A note of multiple comparison methods: if we consider an ordered list of means such that A > B > C > D, then we do not need to make every possible comparison. The difference |A – C| is smaller than |A – D|, so that if |A – D| is insignificant, then |A – C| will also be insignificant.

Step 3: Visualize differences. We provide visualizations of the Tukey-Kramer results by constructing simple vertex & edge graphs that we call JDK Diagrams (“Just Don’t Kare”), where each vertex represents one of the Aspects of Replayability. An edge lies between two vertices if and only if the difference between them (as given by the Tukey-Kramer result) is insignificant; i.e. we just do not care about their difference. Each category of games yields a different JDK Diagram. We show each of these in Figure 3, as undirected graphs, where each vertex is labeled via our Schemico acronym.

Step 4: Quantify differences. JDK Diagrams give us a way to visualize the results of the Tukey-Kramer method, but they also provide a method of reasoning the existence of ecological effects between categories of gaming. Based on how similar two JDK Diagrams are, we can infer whether ecological effects exist.

To compare graphs and discover how similar they are, we utilize a non-standard, simple metric of our own design as follows. Two graphs A and B are called similar if the expression is true, where is defined as the number of common edges of A and B, and where is defined as the number of distinct edges of A and B, and is some threshold value between 0 and 1. The value

is called the similarity level of the two graphs. We provide the results of this metric applied to each JDK Diagram in Table 1.

Step 5: Analyze differences. Finally, given a simple table of numbers to look at, we can analyze the gaming data very easily. The most similar pairs of JDK Diagrams

Figure 3. JDK Diagrams for each category. Highlighted in dark red are edges in common between the All-BG and SOC categories.

Table 1. Similarity levels between JDK Diagrams. Percent forms are shown in the top diagonal, and fractions in the lower.

are All-BG versus Frattesi and All-BG versus SOC. If we set the threshold level at 40%, then for these two categories there exist ecological effects. The existence of ecological effects here depends entirely how high or low the threshold value is. Since 40% is a low value, it may be difficult to accept that there are ecological effects, but, compared to the other numbers from Table 1, 40% is fairly high. We will need to further investigate the categories of games to learn why the number is so low, but we can try to reason about why the similarity level is low. In Figure 4, we propose what these differences are and how they affect replay in board games, providing a discussion as follows.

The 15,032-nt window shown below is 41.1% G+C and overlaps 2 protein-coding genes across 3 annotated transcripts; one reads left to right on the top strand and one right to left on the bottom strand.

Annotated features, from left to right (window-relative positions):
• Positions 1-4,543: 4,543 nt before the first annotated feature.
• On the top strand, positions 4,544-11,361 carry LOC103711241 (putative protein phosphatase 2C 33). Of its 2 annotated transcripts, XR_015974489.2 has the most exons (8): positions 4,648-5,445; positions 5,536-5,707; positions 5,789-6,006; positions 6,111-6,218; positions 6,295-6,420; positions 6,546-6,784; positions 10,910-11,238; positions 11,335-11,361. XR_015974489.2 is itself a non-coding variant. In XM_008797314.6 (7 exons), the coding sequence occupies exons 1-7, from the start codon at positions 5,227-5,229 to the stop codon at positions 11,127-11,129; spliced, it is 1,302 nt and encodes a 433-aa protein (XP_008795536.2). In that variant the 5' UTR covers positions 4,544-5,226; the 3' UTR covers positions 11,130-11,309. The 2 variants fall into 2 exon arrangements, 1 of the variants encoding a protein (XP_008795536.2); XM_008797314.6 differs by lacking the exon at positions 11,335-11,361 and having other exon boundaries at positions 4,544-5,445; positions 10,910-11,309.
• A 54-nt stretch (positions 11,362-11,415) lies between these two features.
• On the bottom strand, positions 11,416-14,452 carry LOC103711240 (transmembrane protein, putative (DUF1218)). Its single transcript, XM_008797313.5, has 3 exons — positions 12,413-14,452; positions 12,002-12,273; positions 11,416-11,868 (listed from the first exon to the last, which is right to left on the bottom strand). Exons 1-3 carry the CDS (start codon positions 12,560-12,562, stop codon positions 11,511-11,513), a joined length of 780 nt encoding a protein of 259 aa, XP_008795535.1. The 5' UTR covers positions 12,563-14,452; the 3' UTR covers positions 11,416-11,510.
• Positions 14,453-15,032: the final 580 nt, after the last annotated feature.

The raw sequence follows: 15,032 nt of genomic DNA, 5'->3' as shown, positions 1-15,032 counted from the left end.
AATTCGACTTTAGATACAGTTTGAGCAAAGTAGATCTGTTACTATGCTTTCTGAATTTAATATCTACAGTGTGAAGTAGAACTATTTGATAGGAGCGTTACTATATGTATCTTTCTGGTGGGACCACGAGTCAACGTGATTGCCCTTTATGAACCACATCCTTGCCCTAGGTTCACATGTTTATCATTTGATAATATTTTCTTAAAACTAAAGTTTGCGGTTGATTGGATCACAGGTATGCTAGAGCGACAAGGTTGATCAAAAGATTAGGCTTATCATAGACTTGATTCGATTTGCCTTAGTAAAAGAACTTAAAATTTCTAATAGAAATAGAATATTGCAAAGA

Board games can differ along two dimensions: number of players and intensity of play. Of intensity in playing board games, there are very competitive games which must be based on strategy, and the less competitive games based more on luck. When there are many players (>2), the aspect of social is more important. When the game is more competitive, the aspect of mastery is more important.

6. Proposing a Design Methodology

In the previous section, we attempted to show that ecological effect exists between some categories such as between SOC and All-BG. We believe there may be other ecological effects for other neighboring categories of games, such as FlyFF versus All-MMORPG. Here we propose a game design methodology (see Figure 5) to improve the success of a game’s release, which greatly depends on the existence of ecological effects.

1) List the Game’s Features. Beginning with a very basic idea of the game, plan ahead by outlining the key features contained within. We define a feature as anything that the player can do or experience as sensation within the game.

2) Estimate Scores for the Game’s Features. Estimate each feature by guessing how important they are for each of the six Aspects of Replayability, assigning values between 0 and 1, where 0 is “strongly disagree that the feature is important” and 1 is “strongly agree”.

3) Average the Feature Scores. Compute the mathematical average of scores for each aspect and feature. It

Figure 4. Expanding classes of board games into four categories based on effects to Aspects of Replayability.

Figure 5. Game design methodology.

may be necessary to weight some features based on how often they are experienced during the game.

4) Determine the Game’s Category. Estimate which category of gaming this game falls in, e.g. Competitive Board Game.

5) Lookup Scores for that Category. From learned results and previously analyzed datasets, lookup the scores for that category and discover player opinions regarding Replayability.

6) Adjust the Game. Compare the estimated averaged scores with the scores looked up from step five. This is where fine-tuning of the game takes place, and it can be done by tweaking features of the game such that they can be newly estimated and averaged to match the looked up scores of step five.